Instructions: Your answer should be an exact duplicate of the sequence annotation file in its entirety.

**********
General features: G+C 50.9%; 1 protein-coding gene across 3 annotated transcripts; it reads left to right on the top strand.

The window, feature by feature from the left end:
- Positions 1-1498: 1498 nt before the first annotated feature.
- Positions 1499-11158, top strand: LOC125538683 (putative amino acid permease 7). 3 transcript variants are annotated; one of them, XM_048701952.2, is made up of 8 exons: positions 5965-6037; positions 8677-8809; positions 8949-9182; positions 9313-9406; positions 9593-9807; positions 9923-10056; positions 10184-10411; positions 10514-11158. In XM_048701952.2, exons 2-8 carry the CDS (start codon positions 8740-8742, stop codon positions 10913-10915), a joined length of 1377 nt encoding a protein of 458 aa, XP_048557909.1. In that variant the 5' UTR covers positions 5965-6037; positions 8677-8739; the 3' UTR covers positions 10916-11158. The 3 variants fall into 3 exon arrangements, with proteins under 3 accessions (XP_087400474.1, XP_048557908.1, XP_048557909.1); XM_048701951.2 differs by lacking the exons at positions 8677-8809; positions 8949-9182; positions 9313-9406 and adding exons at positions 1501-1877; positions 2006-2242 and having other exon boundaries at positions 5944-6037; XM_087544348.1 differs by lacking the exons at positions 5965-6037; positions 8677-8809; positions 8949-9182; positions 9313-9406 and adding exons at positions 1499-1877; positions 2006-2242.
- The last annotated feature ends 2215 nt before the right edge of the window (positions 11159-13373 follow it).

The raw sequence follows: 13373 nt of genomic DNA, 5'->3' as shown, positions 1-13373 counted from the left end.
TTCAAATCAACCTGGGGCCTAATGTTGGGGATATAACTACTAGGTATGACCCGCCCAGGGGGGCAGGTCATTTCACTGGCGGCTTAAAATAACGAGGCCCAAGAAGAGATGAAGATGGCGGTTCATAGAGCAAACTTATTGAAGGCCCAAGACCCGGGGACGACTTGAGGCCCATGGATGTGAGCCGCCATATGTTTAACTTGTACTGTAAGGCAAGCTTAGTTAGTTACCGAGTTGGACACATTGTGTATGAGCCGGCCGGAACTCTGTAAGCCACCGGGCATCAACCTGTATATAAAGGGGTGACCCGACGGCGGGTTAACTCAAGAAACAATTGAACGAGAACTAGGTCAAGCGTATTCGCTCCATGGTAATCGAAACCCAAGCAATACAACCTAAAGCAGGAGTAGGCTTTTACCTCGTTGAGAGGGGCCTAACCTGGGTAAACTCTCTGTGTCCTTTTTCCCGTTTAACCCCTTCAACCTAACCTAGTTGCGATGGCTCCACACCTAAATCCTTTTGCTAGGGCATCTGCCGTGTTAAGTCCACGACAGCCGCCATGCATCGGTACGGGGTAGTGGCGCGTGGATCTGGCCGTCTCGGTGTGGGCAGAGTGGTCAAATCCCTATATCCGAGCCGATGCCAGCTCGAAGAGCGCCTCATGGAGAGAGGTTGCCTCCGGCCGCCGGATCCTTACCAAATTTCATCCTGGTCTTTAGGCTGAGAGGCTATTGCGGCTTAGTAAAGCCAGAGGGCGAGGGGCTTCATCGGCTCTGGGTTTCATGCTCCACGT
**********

General features: G+C 50.9%; 1 protein-coding gene across 3 annotated transcripts; it reads left to right on the top strand.

The window, feature by feature from the left end:
- Positions 1-1498: 1498 nt before the first annotated feature.
- Positions 1499-11158, top strand: LOC125538683 (putative amino acid permease 7). 3 transcript variants are annotated; one of them, XM_048701952.2, is made up of 8 exons: positions 5965-6037; positions 8677-8809; positions 8949-9182; positions 9313-9406; positions 9593-9807; positions 9923-10056; positions 10184-10411; positions 10514-11158. In XM_048701952.2, exons 2-8 carry the CDS (start codon positions 8740-8742, stop codon positions 10913-10915), a joined length of 1377 nt encoding a protein of 458 aa, XP_048557909.1. In that variant the 5' UTR covers positions 5965-6037; positions 8677-8739; the 3' UTR covers positions 10916-11158. The 3 variants fall into 3 exon arrangements, with proteins under 3 accessions (XP_087400474.1, XP_048557908.1, XP_048557909.1); XM_048701951.2 differs by lacking the exons at positions 8677-8809; positions 8949-9182; positions 9313-9406 and adding exons at positions 1501-1877; positions 2006-2242 and having other exon boundaries at positions 5944-6037; XM_087544348.1 differs by lacking the exons at positions 5965-6037; positions 8677-8809; positions 8949-9182; positions 9313-9406 and adding exons at positions 1499-1877; positions 2006-2242.
- The last annotated feature ends 2215 nt before the right edge of the window (positions 11159-13373 follow it).

The raw sequence follows: 13373 nt of genomic DNA, 5'->3' as shown, positions 1-13373 counted from the left end.
TTCAAATCAACCTGGGGCCTAATGTTGGGGATATAACTACTAGGTATGACCCGCCCAGGGGGGCAGGTCATTTCACTGGCGGCTTAAAATAACGAGGCCCAAGAAGAGATGAAGATGGCGGTTCATAGAGCAAACTTATTGAAGGCCCAAGACCCGGGGACGACTTGAGGCCCATGGATGTGAGCCGCCATATGTTTAACTTGTACTGTAAGGCAAGCTTAGTTAGTTACCGAGTTGGACACATTGTGTATGAGCCGGCCGGAACTCTGTAAGCCACCGGGCATCAACCTGTATATAAAGGGGTGACCCGACGGCGGGTTAACTCAAGAAACAATTGAACGAGAACTAGGTCAAGCGTATTCGCTCCATGGTAATCGAAACCCAAGCAATACAACCTAAAGCAGGAGTAGGCTTTTACCTCGTTGAGAGGGGCCTAACCTGGGTAAACTCTCTGTGTCCTTTTTCCCGTTTAACCCCTTCAACCTAACCTAGTTGCGATGGCTCCACACCTAAATCCTTTTGCTAGGGCATCTGCCGTGTTAAGTCCACGACAGCCGCCATGCATCGGTACGGGGTAGTGGCGCGTGGATCTGGCCGTCTCGGTGTGGGCAGAGTGGTCAAATCCCTATATCCGAGCCGATGCCAGCTCGAAGAGCGCCTCATGGAGAGAGGTTGCCTCCGGCCGCCGGATCCTTACCAAATTTCATCCTGGTCTTTAGGCTGAGAGGCTATTGCGGCTTAGTAAAGCCAGAGGGCGAGGGGCTTCATCGGCTCTGGGTTTCATGCTCCACGT